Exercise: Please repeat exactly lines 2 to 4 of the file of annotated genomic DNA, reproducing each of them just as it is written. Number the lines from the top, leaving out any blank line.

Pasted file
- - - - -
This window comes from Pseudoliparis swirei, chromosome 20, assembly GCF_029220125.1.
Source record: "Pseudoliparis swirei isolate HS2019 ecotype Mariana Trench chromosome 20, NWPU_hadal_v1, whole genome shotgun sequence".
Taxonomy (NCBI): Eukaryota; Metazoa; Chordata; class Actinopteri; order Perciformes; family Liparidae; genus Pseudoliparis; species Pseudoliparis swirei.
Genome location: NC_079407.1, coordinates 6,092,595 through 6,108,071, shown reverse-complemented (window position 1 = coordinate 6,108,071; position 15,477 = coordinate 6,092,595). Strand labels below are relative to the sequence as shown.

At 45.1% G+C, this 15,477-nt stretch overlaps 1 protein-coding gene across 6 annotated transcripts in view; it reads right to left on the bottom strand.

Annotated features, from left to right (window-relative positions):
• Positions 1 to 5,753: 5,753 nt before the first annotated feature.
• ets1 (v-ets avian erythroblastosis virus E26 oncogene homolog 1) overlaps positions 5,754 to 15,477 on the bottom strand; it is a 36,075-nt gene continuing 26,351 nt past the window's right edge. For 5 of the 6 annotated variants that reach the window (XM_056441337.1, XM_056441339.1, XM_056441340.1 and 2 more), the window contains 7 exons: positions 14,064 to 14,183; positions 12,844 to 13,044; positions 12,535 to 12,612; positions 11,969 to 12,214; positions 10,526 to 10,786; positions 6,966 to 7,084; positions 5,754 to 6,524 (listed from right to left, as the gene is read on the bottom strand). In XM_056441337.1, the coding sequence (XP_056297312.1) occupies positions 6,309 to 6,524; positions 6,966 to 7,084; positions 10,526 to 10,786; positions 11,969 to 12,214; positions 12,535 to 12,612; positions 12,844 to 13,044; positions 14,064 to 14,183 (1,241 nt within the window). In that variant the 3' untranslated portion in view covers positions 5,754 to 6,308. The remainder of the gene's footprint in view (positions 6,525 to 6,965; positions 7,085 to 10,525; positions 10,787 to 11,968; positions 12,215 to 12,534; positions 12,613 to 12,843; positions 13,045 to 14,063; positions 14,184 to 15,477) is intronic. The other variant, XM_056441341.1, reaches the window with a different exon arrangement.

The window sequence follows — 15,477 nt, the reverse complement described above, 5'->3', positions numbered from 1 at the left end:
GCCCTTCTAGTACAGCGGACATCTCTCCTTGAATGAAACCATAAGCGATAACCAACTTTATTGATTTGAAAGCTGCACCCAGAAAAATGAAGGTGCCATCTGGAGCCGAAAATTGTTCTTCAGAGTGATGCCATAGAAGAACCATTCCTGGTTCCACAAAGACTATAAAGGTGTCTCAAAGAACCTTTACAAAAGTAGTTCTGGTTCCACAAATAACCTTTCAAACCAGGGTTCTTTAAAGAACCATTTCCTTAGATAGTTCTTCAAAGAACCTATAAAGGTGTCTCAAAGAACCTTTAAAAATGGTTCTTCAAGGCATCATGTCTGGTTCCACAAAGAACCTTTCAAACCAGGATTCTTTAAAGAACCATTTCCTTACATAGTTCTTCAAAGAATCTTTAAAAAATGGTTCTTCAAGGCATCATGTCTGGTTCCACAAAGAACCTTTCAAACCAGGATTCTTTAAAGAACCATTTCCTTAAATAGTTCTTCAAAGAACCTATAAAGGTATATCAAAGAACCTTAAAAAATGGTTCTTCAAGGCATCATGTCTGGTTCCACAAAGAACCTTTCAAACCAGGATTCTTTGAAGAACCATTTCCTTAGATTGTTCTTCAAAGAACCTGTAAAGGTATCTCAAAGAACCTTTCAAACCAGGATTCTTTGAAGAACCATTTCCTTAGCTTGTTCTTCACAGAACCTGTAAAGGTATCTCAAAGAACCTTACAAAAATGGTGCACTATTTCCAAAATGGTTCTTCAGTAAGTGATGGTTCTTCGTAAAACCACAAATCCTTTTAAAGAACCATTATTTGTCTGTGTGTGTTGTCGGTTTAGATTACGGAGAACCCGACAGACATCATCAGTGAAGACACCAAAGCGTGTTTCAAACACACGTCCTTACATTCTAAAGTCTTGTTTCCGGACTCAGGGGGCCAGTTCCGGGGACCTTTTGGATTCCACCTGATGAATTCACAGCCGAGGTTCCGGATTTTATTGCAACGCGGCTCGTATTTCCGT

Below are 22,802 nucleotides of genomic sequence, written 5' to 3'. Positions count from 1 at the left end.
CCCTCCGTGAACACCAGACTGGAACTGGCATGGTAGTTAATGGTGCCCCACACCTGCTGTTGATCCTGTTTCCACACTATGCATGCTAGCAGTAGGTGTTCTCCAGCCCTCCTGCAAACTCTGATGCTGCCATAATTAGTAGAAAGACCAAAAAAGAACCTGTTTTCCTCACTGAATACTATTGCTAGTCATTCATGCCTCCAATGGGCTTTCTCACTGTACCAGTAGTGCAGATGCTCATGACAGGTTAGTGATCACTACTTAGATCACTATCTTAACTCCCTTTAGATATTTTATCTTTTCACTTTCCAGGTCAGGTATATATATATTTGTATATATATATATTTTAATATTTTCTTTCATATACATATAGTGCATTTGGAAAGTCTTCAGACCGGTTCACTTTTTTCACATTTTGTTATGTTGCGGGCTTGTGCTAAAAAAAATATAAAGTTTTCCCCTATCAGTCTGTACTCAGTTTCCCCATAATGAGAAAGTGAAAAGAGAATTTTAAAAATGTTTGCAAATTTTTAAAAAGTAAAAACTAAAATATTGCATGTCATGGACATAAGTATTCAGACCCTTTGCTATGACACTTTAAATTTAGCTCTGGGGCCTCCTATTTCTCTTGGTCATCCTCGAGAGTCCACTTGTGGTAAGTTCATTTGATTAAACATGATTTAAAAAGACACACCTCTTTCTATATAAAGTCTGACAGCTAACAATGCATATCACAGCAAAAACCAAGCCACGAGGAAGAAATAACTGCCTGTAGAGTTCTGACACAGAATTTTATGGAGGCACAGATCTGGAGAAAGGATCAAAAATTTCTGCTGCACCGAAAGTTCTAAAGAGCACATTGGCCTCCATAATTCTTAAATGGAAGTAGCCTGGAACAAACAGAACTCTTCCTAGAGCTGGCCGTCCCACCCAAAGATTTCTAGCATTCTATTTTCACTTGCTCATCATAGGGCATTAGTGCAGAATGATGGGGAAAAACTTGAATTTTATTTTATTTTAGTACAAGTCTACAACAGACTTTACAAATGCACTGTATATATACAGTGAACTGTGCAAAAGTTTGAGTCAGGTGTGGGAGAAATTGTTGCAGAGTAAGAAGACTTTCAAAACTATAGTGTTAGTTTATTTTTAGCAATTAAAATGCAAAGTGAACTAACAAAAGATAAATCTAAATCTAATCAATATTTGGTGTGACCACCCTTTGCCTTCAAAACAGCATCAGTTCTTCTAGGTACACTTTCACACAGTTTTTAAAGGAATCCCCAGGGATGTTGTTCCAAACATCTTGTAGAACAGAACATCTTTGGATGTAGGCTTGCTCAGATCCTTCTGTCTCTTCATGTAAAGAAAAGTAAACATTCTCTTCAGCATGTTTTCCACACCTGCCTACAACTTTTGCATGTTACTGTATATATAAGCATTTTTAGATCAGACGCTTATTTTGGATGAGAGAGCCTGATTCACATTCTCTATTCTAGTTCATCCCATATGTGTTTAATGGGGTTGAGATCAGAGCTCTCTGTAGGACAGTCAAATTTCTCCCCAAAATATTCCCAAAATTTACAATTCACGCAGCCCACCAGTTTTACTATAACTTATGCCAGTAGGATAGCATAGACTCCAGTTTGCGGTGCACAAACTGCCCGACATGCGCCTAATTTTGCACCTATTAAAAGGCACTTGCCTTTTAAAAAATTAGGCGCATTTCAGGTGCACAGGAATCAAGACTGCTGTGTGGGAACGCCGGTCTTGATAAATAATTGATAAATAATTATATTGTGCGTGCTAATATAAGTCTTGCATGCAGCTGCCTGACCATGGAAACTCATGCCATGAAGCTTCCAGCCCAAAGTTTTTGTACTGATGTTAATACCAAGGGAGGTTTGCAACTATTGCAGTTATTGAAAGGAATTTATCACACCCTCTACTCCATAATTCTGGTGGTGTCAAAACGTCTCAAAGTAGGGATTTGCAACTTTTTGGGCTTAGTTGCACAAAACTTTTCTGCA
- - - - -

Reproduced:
Source record: "Pseudoliparis swirei isolate HS2019 ecotype Mariana Trench chromosome 20, NWPU_hadal_v1, whole genome shotgun sequence".
Taxonomy (NCBI): Eukaryota; Metazoa; Chordata; class Actinopteri; order Perciformes; family Liparidae; genus Pseudoliparis; species Pseudoliparis swirei.
Genome location: NC_079407.1, coordinates 6,092,595 through 6,108,071, shown reverse-complemented (window position 1 = coordinate 6,108,071; position 15,477 = coordinate 6,092,595). Strand labels below are relative to the sequence as shown.